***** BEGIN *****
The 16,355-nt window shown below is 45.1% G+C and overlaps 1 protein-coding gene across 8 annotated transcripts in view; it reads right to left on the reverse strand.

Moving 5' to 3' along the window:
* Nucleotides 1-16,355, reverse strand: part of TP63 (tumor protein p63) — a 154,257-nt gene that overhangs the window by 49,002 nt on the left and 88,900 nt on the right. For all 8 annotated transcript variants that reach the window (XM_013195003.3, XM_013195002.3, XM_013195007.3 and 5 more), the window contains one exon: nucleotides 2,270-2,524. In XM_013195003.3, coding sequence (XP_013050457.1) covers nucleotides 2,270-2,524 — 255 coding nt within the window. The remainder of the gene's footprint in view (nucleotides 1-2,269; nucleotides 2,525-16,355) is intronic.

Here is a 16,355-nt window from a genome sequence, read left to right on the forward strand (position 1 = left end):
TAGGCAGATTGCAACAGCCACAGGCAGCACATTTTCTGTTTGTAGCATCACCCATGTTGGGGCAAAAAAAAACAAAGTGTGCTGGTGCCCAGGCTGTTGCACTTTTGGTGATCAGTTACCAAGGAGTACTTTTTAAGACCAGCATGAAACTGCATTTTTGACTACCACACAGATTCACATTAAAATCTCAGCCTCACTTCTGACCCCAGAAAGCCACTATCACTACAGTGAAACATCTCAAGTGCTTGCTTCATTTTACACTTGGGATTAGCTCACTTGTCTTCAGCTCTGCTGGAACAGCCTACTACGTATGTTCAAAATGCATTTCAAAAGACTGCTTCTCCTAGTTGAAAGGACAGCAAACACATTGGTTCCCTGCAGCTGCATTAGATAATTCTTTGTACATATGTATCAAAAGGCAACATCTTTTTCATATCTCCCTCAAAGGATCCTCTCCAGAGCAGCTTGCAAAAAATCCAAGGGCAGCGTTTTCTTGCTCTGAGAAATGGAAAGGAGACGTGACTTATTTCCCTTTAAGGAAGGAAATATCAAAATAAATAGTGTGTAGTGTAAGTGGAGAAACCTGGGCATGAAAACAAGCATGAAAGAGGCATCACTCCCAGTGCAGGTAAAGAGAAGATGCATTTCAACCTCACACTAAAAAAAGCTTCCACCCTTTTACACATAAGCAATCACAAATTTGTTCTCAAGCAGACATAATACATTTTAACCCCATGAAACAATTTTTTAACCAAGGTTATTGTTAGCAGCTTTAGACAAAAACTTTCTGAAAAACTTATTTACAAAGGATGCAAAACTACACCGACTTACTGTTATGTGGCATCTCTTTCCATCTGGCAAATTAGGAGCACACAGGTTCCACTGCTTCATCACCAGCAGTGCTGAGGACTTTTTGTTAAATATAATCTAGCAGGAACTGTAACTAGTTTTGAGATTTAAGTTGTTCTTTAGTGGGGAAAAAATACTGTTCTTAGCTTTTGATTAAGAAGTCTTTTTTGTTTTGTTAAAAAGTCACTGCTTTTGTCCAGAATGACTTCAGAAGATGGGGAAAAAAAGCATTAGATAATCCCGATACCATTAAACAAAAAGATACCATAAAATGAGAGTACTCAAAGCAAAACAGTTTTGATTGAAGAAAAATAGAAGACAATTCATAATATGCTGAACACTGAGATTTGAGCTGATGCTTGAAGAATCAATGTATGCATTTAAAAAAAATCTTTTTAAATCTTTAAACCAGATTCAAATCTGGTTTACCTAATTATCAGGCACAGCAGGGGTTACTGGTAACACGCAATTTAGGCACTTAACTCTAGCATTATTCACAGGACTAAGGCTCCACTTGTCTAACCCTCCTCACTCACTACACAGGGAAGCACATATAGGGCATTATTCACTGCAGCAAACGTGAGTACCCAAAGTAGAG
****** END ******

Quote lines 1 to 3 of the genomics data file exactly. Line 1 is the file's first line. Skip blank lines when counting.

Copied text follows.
The 16,355-nt window shown below is 45.1% G+C and overlaps 1 protein-coding gene across 8 annotated transcripts in view; it reads right to left on the reverse strand.

Moving 5' to 3' along the window:
* Nucleotides 1-16,355, reverse strand: part of TP63 (tumor protein p63) — a 154,257-nt gene that overhangs the window by 49,002 nt on the left and 88,900 nt on the right. For all 8 annotated transcript variants that reach the window (XM_013195003.3, XM_013195002.3, XM_013195007.3 and 5 more), the window contains one exon: nucleotides 2,270-2,524. In XM_013195003.3, coding sequence (XP_013050457.1) covers nucleotides 2,270-2,524 — 255 coding nt within the window. The remainder of the gene's footprint in view (nucleotides 1-2,269; nucleotides 2,525-16,355) is intronic.